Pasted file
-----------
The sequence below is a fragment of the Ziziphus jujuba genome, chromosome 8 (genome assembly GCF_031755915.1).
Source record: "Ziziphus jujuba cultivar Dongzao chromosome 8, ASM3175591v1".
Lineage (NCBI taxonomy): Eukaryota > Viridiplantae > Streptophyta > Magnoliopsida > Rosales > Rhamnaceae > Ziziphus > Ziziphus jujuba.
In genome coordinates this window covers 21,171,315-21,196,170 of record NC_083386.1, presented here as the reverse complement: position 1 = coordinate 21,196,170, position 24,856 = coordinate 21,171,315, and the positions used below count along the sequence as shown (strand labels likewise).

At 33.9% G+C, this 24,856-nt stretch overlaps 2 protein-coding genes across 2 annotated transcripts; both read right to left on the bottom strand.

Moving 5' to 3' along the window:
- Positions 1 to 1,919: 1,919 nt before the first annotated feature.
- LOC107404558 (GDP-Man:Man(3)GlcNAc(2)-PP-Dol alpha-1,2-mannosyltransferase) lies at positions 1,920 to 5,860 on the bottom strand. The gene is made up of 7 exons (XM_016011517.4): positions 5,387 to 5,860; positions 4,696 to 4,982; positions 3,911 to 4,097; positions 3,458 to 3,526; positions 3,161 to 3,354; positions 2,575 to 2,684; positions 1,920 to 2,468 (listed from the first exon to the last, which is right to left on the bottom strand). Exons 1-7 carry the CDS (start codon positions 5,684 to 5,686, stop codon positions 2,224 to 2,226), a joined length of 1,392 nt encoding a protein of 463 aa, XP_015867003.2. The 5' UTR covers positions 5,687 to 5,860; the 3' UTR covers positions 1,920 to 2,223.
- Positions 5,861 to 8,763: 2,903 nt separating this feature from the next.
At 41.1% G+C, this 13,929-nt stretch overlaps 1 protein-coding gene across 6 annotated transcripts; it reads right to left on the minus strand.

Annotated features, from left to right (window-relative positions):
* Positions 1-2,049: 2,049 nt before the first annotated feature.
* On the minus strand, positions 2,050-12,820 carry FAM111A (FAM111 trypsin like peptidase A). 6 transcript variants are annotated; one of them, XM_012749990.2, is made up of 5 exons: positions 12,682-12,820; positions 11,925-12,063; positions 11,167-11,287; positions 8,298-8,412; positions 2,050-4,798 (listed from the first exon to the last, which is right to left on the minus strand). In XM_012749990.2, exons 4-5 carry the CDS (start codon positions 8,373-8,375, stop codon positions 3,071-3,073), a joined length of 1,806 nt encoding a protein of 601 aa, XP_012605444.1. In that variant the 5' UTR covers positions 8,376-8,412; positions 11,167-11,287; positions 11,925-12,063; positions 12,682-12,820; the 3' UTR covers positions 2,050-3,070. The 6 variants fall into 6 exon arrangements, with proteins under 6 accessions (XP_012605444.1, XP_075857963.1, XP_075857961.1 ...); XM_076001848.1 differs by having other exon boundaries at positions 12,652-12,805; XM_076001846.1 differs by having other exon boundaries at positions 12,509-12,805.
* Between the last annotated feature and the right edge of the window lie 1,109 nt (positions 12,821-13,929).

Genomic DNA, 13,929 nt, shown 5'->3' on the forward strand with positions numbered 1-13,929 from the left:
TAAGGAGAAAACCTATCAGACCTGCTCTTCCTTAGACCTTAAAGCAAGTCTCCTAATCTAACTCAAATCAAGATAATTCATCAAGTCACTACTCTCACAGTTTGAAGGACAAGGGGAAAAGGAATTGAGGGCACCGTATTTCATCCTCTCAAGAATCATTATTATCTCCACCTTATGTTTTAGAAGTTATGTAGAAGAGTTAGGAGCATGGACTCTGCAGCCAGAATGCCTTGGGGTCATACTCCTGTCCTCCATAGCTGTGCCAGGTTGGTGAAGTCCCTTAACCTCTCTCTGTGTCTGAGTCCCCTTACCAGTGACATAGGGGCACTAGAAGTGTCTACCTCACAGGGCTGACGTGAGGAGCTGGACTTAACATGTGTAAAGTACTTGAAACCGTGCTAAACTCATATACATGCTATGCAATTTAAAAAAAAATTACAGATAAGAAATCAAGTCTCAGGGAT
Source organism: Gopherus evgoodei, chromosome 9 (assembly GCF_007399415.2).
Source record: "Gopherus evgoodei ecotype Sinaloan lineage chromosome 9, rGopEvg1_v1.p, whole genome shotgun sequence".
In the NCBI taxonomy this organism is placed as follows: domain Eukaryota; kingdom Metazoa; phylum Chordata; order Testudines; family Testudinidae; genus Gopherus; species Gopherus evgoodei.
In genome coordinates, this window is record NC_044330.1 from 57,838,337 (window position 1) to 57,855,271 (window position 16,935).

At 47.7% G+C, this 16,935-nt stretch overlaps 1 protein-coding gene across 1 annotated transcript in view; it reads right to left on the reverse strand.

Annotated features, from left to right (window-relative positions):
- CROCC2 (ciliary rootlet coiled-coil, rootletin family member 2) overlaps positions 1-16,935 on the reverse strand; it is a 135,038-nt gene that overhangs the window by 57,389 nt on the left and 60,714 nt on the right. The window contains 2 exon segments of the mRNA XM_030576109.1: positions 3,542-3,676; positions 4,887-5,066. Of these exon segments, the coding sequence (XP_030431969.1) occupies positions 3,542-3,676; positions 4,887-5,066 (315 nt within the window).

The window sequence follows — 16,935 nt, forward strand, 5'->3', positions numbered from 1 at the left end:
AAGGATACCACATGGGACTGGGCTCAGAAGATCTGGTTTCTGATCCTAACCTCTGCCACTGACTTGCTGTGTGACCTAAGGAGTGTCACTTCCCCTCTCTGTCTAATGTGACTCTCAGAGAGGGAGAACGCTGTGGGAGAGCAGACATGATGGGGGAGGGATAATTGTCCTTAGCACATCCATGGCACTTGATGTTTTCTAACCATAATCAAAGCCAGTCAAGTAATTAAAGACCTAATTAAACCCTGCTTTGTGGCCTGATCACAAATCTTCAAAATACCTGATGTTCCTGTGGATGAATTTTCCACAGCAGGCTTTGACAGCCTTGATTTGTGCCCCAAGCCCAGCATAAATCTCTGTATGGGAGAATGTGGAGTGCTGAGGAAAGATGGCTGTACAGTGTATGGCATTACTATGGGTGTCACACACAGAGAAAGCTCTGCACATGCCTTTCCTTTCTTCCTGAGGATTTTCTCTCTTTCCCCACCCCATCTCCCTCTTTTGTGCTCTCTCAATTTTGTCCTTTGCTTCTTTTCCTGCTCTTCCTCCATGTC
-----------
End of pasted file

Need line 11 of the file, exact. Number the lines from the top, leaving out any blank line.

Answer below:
Annotated features, from left to right (window-relative positions):